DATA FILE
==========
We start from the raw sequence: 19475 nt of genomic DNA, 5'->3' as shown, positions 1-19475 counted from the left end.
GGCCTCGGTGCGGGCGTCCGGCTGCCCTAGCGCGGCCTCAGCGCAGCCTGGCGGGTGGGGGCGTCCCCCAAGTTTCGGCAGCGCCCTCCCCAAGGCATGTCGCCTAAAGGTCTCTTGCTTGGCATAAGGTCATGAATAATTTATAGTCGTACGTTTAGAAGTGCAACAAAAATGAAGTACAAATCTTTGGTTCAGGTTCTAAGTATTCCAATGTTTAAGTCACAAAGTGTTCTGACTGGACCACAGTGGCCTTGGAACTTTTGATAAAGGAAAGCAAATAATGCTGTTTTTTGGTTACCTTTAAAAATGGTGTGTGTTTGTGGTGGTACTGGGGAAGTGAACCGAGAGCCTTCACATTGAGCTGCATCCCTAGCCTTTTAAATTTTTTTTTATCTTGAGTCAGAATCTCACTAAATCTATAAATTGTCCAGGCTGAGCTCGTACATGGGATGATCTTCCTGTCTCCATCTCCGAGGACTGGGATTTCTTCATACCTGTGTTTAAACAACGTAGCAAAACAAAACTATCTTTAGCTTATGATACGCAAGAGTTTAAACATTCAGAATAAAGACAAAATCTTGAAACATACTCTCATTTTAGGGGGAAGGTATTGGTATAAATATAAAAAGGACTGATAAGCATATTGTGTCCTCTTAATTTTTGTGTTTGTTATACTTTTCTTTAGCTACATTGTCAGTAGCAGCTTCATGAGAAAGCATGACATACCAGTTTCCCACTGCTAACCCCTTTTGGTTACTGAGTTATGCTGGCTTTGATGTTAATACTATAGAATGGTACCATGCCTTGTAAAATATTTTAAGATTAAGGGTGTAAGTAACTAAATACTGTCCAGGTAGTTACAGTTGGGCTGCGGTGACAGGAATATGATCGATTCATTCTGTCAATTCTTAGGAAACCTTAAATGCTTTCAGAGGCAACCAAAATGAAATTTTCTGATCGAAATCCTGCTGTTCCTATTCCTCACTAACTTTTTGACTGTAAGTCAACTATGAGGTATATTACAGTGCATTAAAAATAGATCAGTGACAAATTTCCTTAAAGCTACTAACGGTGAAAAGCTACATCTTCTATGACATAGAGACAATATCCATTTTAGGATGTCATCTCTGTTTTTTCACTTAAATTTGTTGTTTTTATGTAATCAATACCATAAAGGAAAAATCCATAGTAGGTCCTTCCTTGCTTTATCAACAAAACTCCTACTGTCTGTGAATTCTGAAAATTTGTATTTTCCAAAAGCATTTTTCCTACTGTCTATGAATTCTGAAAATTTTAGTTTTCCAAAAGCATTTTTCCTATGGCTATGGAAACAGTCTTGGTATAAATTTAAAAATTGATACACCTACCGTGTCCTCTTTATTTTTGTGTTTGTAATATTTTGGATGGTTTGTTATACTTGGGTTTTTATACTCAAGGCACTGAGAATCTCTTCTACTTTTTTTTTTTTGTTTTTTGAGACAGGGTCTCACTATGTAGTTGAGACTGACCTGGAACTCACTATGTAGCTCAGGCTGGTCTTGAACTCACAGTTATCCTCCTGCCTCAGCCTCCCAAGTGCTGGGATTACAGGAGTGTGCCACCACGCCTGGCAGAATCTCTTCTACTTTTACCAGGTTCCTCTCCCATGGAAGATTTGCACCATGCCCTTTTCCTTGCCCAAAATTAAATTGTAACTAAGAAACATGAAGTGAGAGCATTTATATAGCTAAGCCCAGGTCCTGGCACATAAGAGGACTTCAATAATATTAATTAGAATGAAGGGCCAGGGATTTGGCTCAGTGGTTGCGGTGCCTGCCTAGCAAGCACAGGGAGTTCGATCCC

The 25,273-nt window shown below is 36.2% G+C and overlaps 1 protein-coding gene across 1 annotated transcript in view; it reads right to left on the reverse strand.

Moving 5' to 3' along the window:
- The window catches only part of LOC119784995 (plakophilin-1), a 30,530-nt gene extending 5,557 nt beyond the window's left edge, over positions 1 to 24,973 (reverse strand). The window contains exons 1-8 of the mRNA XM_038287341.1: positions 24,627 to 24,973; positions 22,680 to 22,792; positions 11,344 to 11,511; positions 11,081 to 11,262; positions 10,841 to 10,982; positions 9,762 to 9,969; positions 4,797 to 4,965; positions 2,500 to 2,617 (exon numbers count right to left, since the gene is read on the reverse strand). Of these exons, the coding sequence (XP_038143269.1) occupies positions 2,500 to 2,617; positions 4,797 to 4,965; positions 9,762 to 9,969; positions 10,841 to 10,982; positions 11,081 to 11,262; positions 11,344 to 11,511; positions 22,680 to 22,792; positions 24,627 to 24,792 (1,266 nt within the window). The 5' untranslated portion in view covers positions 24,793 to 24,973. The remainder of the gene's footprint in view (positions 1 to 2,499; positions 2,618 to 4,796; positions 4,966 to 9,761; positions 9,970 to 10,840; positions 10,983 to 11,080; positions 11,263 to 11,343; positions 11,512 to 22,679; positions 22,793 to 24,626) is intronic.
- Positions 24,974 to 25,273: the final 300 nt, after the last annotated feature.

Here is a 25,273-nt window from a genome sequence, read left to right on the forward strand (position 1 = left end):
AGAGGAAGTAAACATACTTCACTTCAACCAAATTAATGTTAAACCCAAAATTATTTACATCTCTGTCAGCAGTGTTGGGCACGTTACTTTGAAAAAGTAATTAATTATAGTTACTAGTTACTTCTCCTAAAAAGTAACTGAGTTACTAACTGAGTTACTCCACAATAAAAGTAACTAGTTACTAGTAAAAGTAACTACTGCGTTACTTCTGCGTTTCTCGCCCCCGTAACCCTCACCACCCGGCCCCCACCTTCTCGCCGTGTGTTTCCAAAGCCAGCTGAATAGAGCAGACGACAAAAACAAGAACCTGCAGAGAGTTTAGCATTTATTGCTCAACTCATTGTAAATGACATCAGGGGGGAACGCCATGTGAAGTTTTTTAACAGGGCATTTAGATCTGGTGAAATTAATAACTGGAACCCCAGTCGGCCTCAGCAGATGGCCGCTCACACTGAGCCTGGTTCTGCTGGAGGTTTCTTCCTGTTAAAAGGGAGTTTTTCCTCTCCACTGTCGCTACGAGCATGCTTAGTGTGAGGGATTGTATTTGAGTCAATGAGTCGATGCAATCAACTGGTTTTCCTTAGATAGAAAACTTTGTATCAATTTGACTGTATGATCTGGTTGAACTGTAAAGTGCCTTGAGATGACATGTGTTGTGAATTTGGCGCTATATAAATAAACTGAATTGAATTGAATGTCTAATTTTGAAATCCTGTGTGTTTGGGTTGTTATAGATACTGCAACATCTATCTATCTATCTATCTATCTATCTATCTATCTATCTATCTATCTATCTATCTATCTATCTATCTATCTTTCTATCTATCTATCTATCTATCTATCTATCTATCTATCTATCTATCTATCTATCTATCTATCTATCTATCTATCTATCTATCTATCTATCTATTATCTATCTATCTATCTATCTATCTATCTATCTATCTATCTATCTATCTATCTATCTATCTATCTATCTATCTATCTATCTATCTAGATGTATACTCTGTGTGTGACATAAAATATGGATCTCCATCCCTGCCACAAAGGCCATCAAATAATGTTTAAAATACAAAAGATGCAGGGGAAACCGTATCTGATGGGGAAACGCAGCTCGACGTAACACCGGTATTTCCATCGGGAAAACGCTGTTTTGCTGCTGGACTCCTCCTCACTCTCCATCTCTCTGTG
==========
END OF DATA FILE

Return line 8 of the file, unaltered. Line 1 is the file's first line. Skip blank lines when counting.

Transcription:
AGAGGAAGTAAACATACTTCACTTCAACCAAATTAATGTTAAACCCAAAATTATTTACATCTCTGTCAGCAGTGTTGGGCACGTTACTTTGAAAAAGTAATTAATTATAGTTACTAGTTACTTCTCCTAAAAAGTAACTGAGTTACTAACTGAGTTACTCCACAATAAAAGTAACTAGTTACTAGTAAAAGTAACTACTGCGTTACTTCTGCGTTTCTCGCCCCCGTAACCCTCACCACCCGGCCCCCACCTTCTCGCCGTGTGTTTCCAAAGCCAGCTGAATAGAGCAGACGACAAAAACAAGAACCTGCAGAGAGTTTAGCATTTATTGCTCAACTCATTGTAAATGACATCAGGGGGGAACGCCATGTGAAGTTTTTTAACAGGGCATTTAGATCTGGTGAAATTAATAACTGGAACCCCAGTCGGCCTCAGCAGATGGCCGCTCACACTGAGCCTGGTTCTGCTGGAGGTTTCTTCCTGTTAAAAGGGAGTTTTTCCTCTCCACTGTCGCTACGAGCATGCTTAGTGTGAGGGATTGTATTTGAGTCAATGAGTCGATGCAATCAACTGGTTTTCCTTAGATAGAAAACTTTGTATCAATTTGACTGTATGATCTGGTTGAACTGTAAAGTGCCTTGAGATGACATGTGTTGTGAATTTGGCGCTATATAAATAAACTGAATTGAATTGAATGTCTAATTTTGAAATCCTGTGTGTTTGGGTTGTTATAGATACTGCAACATCTATCTATCTATCTATCTATCTATCTATCTATCTATCTATCTATCTATCTATCTATCTATCTATCTATCTTTCTATCTATCTATCTATCTATCTATCTATCTATCTATCTATCTATCTATCTATCTATCTATCTATCTATCTATCTATCTATCTATCTATCTATTATCTATCTATCTATCTATCTATCTATCTATCTATCTATCTATCTATCTATCTATCTATCTATCTATCTATCTATCTATCTATCTAGATGTATACTCTGTGTGTGACATAAAATATGGATCTCCATCCCTGCCACAAAGGCCATCAAATAATGTTTAAAATACAAAAGATGCAGGGGAAACCGTATCTGATGGGGAAACGCAGCTCGACGTAACACCGGTATTTCCATCGGGAAAACGCTGTTTTGCTGCTGGACTCCTCCTCACTCTCCATCTCTCTGTG